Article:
Component Spotlight: Composable Search Bar

ni
nitsan7702 months ago

You can search this blog post headings anytime by hitting cmd/ctrl+shift+k.

The ability to search an app is a core feature of any application. It gets users to the resource they are looking for instantly without getting them frustrated.

Many companies build their own search functionality. If you have only one app, that might not sound like such a bad idea, but when your company scales and more apps are added, it is a terrible idea to repeat yourself so many times. Let's put it out simple - repeatedly rewrites of the same code will most likely lead to many bugs and ruin the consistency of your brand.

Inspired by the Spotlight search feature of macOS, we at Bit created a similar search bar (UI wise). Here it is:

Initially, it was created to search for components and commands in a Bit Workspace, but as we grew, we had to extend its ability to support more complex search queries. For instance, look at how the search functionality works in the following Bit component - the Bit.dev app. Click on the magnifier icon below:

As you can see, you can search for anything in the docs and navigate to it.

If you navigate to any Workspace UI either locally or on the cloud(such as the

you are currently reading) and hit cmd/ctrl+k, you'll be able to see the original purpose of the search functionality - to find the components you need.

While writing this post, we realized that it could also be great if we had the search functionality working on the blog you are currently browsing.

It only took a few minutes to create a

that would compose the original component. And trust me, we didn't copy and paste the code.

Write once, use anywhere

If you're not used to working with independent components, you might think that all of our apps exist in a Monorepo, and this is how we can reuse the same logic across all apps. While the Monorepo solution will work to some extent, it has a few disadvantages:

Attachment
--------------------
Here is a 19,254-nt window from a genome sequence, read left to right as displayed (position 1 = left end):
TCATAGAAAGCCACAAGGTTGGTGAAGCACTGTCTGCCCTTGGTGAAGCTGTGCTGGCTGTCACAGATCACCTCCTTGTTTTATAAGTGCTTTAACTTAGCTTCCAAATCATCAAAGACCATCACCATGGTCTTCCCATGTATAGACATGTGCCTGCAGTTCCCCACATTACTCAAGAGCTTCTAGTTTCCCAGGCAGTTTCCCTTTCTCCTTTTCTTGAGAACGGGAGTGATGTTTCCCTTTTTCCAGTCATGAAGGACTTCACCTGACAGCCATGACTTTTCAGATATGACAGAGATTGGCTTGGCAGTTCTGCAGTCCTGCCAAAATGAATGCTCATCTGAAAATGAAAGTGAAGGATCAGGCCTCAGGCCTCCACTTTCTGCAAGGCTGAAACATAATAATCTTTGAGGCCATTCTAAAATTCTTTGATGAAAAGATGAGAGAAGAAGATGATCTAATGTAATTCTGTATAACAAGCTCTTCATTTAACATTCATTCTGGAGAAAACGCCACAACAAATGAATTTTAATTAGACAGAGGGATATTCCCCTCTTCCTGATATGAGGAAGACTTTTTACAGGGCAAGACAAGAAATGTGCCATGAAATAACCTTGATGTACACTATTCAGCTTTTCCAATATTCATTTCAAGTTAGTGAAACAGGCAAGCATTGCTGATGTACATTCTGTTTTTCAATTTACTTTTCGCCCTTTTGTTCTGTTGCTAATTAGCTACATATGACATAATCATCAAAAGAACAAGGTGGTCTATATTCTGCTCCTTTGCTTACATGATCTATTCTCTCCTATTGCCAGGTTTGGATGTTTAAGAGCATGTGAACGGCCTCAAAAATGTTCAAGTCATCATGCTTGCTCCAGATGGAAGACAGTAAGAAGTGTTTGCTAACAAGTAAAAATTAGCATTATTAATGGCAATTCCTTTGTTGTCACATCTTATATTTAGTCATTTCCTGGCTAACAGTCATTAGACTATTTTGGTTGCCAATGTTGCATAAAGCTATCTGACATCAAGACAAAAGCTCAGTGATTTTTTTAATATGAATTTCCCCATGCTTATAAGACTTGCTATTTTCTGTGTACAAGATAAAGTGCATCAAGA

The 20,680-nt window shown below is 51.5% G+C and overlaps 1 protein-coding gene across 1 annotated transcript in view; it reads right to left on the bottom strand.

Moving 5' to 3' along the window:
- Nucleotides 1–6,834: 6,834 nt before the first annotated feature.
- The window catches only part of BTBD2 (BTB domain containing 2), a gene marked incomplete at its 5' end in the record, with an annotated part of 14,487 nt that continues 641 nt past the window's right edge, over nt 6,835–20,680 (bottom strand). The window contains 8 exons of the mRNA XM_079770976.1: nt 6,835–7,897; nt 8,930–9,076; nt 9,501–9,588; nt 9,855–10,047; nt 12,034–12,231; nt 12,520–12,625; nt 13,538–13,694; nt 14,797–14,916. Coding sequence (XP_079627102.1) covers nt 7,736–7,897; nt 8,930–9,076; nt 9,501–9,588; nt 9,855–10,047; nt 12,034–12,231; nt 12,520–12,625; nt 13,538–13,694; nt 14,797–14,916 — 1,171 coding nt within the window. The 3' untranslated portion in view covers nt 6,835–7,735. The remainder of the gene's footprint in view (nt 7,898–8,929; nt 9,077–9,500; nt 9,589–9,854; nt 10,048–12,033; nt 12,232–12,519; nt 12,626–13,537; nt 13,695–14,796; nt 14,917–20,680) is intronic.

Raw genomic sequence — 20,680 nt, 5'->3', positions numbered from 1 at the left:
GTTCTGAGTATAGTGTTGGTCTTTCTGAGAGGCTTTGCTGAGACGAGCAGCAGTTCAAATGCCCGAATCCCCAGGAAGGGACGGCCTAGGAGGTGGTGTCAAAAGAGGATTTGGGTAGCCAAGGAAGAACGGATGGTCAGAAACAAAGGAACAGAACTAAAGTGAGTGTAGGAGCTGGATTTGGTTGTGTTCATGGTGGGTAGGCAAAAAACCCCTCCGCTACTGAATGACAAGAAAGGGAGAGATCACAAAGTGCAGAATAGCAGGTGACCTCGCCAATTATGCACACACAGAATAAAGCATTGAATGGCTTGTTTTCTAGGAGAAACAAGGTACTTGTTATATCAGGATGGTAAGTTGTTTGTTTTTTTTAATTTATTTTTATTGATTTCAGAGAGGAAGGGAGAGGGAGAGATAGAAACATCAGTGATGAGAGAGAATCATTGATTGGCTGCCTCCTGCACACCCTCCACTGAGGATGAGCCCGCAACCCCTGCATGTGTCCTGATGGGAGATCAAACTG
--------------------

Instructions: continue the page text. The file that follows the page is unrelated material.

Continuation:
• Monorepos are difficult to maintain and scale.
  • Monorepos require a lot of time to build and deploy.
  • Monorepos are not easy to test.

Instead, the

is just an independent component living in the explorer scope. It is versioned, built, and unit-tested independently with Bit.

The main benefit is that you can use the same search functionality across all your apps and keep a consistent brand and UX. The user browsing your apps may not even notice that they are switching between apps.

How does this magic happen?

The

is a headless search component that uses the Fuse.js library to Fuzzy Search anything.

You have to pass the searching logic to the search prop, and the rest is done for you. Occasionally, you want to control its visibility by passing a boolean to the visible prop.

<BaseCommandBar
  className={classnames(textColumn, styles.commandBar)}
  searcher={searcher.search}
  visible={visible}
  onVisibilityChange={(next) => setVisible(next)}
/>
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Here, for example, is the logic that I implemented for searching headings in this blog post:

  1. The first step is to create the searcher.
export type Heading = {
  /** unique identifier for the heading */
  id: string;
  /** the searchable text */
  title: string;
  /**The DOM element */
  element: HTMLHeadingElement;
};

export class InPageSearcher extends Searcher<Heading, Heading> {
  constructor() {
    super({ searchKeys: ["title", "id"] });
  }

  override toSearchResult = ({ item }: FuzzySearchItem<Heading>) => {
    return {
      id: item.id,